Microsoft believes Oculus Rift and HoloLens are 'very complementary technologies'

Today's reveal of Microsoft partnering with Oculus to ship an Xbox One controller in every Oculus Rift virtual reality headset was a big surprise for many people. Some had though Microsoft's work on its own HoloLens device meant that it wasn't interested in the standard VR technology. In a new video, Microsoft's VP of Next Gen Experiences, Kudo Tsunoda, said that HoloLens and the Oculus Rift are in fact ''very complementary technologies' and that both try to offer different experiences.

Speaking with Microsoft's Larry "Major Nelson" Hryb, Tsunoda stated:

"With Microsoft HoloLens it's really a mixed reality device; it about taking digital assets, the Holograms, and putting them into your real world and it's how we blend the Holograms and your real-world environment that really gives you a lot of great use cases for Microsoft HoloLens."

Tsunoda then said that the experience like the one that is offered with the Oculus Rift is different:

*Virtual reality (is) a super immersive experience. So (it is) not trying to include your real world but putting you into this entirely virtual environment that's obviously great for games and entertainment as well."

It will be interesting to see how Microsoft tries to support the Oculus Rift for playing Windows 10 games and streaming Xbox One games while at the same time continuing to work on its HoloLens efforts.

Source: Xbox (YouTube)

47 Comments
  • Makes sense I guess... I would pick hololens as it seems to be more versatile of a device
  • Cool
  • Me too
  • For game screen / cinematic projection I agree HoloLens is more than adequate for that.  But if you want an immersive experience or something that consumes your entire field of view, I can see Oculus Rift having its place as well.  Hopefully Oculus Rift and Microsoft build on their current partnership.  I could see Oculus developing a hardware accessory that transforms HoloLens into a full blown VR unit.
  • Did you see the Mars demo for the HoloLens?
  • Hololens will see a primary use in non-gaming aspects of computing I think.  The AR Minecraft looks awesome and I think we'll see some really cool AR games, but you won't play Adr1ft on the Hololens.  And if you do, you'd be playing it on a screen that's attached to your wall like a traditional TV/monitor.  In fact, work is where I'm most excited about Hololens.  Being able to turn my entire office into screens I can use and control for various tasks would be awesome. Oculus is for gaming.  At least in my opinion.  There will be some commercial uses for sure but gaming is where it will shine.  And I'm okay with that.  I have dreamed of these things being available since I was a kid.  I will own both and I CANNOT wait. Edit - So I agree that they are complimentary technologies.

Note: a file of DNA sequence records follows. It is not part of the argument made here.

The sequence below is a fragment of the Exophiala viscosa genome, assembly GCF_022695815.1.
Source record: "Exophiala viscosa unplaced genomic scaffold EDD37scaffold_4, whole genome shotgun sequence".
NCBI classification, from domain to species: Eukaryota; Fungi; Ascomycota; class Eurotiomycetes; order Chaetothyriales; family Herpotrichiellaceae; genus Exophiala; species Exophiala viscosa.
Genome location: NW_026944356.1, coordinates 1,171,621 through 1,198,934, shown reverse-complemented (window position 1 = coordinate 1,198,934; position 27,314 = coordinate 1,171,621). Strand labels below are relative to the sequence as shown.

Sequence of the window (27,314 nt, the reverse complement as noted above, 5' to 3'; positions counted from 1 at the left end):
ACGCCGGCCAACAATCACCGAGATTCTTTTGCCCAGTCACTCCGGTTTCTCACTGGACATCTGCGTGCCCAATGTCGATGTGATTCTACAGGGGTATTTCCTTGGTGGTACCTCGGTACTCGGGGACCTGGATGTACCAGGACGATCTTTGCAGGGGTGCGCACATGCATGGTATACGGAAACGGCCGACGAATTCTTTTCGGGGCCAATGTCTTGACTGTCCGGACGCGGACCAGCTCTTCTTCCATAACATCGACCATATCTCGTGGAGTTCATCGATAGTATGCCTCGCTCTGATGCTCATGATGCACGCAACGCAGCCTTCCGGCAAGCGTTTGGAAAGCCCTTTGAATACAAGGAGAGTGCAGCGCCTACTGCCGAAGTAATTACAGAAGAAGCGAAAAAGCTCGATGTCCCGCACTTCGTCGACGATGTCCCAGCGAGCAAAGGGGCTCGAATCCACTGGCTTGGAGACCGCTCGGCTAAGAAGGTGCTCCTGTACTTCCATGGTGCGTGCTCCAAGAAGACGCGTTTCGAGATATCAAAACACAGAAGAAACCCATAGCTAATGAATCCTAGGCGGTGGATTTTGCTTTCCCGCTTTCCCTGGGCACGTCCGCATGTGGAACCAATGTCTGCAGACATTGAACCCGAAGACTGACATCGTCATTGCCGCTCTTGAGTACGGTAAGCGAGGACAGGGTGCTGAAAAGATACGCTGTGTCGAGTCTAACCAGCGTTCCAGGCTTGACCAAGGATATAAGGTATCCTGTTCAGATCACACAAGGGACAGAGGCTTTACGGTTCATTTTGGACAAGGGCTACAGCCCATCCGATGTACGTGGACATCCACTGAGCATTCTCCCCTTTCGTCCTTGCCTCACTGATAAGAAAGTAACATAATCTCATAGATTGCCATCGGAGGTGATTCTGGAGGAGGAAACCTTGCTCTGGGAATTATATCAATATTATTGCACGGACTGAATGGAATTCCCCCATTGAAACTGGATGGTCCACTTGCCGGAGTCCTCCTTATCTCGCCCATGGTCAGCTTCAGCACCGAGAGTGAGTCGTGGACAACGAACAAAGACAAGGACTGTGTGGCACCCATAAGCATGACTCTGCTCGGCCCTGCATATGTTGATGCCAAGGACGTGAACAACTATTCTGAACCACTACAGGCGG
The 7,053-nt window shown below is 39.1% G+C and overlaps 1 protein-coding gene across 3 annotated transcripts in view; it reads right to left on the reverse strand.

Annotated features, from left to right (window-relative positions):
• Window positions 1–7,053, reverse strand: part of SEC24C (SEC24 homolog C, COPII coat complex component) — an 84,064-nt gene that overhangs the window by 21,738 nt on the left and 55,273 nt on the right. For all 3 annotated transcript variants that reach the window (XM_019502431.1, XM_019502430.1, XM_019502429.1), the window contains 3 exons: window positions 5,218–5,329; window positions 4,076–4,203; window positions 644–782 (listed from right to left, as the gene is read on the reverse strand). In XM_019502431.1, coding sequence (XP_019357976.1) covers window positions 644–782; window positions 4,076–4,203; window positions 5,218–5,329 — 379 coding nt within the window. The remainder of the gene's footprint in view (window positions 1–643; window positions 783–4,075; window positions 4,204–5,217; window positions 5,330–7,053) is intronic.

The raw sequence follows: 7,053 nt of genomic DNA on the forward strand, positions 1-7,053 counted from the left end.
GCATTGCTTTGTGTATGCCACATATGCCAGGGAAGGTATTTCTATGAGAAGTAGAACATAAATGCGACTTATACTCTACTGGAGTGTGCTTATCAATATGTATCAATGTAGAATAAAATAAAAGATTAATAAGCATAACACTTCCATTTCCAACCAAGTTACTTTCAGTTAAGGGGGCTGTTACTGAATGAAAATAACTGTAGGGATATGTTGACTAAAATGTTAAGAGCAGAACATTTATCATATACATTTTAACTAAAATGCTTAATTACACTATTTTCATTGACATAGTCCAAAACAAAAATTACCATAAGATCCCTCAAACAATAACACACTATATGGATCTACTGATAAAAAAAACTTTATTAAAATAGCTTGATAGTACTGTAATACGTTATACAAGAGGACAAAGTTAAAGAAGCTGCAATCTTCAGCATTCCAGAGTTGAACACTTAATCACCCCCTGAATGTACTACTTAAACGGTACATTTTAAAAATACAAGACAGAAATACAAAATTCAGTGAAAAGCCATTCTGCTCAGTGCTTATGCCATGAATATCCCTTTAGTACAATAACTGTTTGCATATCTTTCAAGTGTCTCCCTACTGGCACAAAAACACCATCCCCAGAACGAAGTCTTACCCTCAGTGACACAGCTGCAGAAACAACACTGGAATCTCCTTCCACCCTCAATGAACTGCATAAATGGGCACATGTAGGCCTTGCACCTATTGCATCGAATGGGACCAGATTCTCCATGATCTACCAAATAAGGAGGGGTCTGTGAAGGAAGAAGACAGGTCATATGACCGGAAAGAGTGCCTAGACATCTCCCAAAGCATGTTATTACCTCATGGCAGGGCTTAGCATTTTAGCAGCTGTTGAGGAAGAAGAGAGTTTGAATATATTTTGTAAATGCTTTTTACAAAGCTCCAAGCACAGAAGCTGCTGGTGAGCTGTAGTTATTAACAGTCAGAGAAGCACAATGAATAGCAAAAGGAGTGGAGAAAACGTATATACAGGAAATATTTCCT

• It would be awesome if they were complimentary, but we'll have to settle for them being complementary instead. :-)
  • I agree! HoloLens is mainly for more practical and productive use-cases with some entertainent use-case,  while Oculus and any other VR Headset will be more on entertainment and gaming but also some practical and productive specific use-cases that requires full immersion (Virtual Driving, Virtual Tourism, Immersive Communication, Scientific Research, etc.). They are indeed complimentary since they are different virtual technology with different approaches, Virtual Reality and Augmented Reality. I can see that HoloLens can be used in the public in the future if they able to miniturize it and doesn't really look so gadgetery. VR is only for indoors.
  • The Oculus made me feel ill when I tried it yesterday. The full immersive experience takes a lot of getting used to.
  • That's because it's a glorified virtual boy. Haha!
  • I can totally see how they are complementary. I can imagine Halo in a VR environment, play a ODST next to Master Chief or in multiplayer mode. I have a hard time imagining Halo on the Hololens, the Halo environment just doesn't complement my actual physical environment.
  • Elements of the game, like the HuD could be holograms. And just think about it: Playing in a place with snow and making holograms similar to snow falling in front of you.
  • The way HoloLens should be used with Xbox One games is to add Illumiroom-style effects and HUDs outside of the television for all of your Xbox games and movies. The concept that Microsoft demostrated with Illumiroom was brilliant with the exception that nobody could afford or wanted a kinect/projector setup in their living room facing their TV. HoloLens is a way to bring Illumiroom gaming to life in a package that is affordable and makes sense. HoloLens literally has the Kinect, projectors, and surround sound built-into a portable head mounted display. HoloLens is a wireless/affordable/portable Illumiroom for your Xbox One.   Imagine playing Halo and you see the sticky grenade glowing on you or the floor in front of your TV or being able to see to the left and right of your TV the nav points where team mates are getting killed or moving. Imagine being able to hear Cortana talk all around you in the HoloLens like she's actually in your head.